A new system can keep tabs on the health and production of honeybees and wirelessly report hive conditions via text message. Ben Gruber reports.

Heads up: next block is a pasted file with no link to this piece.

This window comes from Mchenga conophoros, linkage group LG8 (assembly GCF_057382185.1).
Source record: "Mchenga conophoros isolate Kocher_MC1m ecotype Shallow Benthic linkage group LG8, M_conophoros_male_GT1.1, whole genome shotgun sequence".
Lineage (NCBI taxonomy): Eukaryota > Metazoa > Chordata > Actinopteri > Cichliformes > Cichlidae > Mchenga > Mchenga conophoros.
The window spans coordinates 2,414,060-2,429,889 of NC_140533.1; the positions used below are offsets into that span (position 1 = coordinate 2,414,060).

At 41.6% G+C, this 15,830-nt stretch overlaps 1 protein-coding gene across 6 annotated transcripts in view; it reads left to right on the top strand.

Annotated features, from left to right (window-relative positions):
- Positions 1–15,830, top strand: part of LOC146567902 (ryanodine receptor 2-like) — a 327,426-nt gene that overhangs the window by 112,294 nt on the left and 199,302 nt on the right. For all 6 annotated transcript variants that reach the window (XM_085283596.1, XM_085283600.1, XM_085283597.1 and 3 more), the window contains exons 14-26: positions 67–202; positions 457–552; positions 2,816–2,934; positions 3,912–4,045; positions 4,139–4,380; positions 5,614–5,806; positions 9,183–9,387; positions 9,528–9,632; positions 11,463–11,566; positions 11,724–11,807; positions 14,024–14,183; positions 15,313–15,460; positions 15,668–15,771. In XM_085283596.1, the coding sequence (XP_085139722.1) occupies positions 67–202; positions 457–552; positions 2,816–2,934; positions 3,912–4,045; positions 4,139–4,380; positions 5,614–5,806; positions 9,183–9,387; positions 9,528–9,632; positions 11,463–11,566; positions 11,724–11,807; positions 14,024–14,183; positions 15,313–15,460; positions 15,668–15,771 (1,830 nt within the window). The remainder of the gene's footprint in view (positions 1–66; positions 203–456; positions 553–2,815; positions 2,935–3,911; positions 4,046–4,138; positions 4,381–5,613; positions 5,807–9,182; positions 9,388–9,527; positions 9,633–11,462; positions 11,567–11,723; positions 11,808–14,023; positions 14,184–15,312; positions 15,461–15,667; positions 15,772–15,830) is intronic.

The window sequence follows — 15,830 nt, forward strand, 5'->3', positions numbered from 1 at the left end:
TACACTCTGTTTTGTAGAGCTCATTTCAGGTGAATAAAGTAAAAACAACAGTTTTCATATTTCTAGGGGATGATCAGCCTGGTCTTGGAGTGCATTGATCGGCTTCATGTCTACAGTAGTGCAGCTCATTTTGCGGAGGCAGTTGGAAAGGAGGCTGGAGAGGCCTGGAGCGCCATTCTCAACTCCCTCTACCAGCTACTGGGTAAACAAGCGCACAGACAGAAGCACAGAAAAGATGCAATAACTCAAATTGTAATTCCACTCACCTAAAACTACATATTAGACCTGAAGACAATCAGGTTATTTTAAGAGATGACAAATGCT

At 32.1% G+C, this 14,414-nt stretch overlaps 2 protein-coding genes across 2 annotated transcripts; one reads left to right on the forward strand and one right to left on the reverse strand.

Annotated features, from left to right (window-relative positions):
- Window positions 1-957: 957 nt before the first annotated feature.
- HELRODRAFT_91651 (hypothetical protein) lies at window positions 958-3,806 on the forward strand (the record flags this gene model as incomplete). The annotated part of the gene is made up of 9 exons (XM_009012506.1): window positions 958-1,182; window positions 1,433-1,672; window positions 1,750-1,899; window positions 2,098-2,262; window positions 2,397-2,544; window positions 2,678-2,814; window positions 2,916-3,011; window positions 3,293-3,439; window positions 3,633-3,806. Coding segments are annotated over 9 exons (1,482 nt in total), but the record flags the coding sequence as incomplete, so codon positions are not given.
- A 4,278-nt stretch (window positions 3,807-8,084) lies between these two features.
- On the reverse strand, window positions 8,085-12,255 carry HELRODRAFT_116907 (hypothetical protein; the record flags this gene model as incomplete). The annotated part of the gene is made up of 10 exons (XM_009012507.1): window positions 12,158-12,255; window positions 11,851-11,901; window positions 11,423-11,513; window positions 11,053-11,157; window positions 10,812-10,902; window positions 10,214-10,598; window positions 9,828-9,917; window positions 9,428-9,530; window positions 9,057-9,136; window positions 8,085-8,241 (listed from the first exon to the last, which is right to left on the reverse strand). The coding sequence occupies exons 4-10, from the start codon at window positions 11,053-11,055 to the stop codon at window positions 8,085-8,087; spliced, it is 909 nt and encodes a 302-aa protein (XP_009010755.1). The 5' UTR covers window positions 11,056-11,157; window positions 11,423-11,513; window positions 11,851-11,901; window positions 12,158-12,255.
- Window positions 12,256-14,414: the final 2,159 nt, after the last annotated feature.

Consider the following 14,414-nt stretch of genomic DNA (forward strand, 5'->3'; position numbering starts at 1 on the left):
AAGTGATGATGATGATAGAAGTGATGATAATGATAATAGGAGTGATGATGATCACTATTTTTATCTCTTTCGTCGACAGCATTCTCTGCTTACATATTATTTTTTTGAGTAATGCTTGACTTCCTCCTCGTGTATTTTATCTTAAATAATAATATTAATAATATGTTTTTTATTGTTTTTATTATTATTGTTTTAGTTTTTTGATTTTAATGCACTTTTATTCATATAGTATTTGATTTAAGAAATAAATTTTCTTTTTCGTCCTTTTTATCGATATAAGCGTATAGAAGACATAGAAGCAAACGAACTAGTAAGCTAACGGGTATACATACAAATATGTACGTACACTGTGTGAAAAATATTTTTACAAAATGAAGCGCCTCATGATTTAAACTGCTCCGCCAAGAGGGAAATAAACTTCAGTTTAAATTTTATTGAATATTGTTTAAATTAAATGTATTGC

STORY: There's a new buzz in the bee world - hives are going wireless. A team of engineering students in Poland have developed a device called the "Maja". Packed with sensors, the prototype keeps constant tabs on the honey producing insects and the hive they live and work in. SOUNDBITE (Polish) STUDENT AND DESIGNER OF 'MAJA' BEE MONITORING DEVICE, WOJCIECH SOJKA, SAYING: "We study the temperature, humidity, motion, and analyze the acoustic spectrum. All these data are transmitted to an external data server, where we can analyze them and in the case of any threats they can be immediately and directly sent to the beekeeper's phone." One of the most important sensors is a scale which could alert a beekeeper if a hive suddenly loses weight due to an exodus of bees or an intruder stealing honey. Other sensors in the system give beekeepers real time data that allow them to analyze a hive's activity. SOUNDBITE (Polish) STUDENT AND DESIGNER OF 'MAJA' BEE MONITORING DEVICE, WOJCIECH SOJKA, SAYING: "The study of temperature and humidity gives us quantifiable information if bees are working properly and if their surrounding micro-climate is as good as it should be. Analysis of the acoustic spectrum allows us to hear what the queen bee is doing and whether the bees are indicating any threats". The data collected from a network of these types of sensors could potentially give researchers new insights into Colony Collapse Disorder or CCD, a syndrome where worker bees disappear from the hive, effectively killing the colony. Honeybee populations globally have dramatically dropped in recent decades due to CCD as well as increased use of pesticides and climate change factors. A recent UN study says pollinator species, including bees, are on the path towards extinction. Hopefully data garnered from these types of technologies could help take the sting out of an otherwise grim outlook.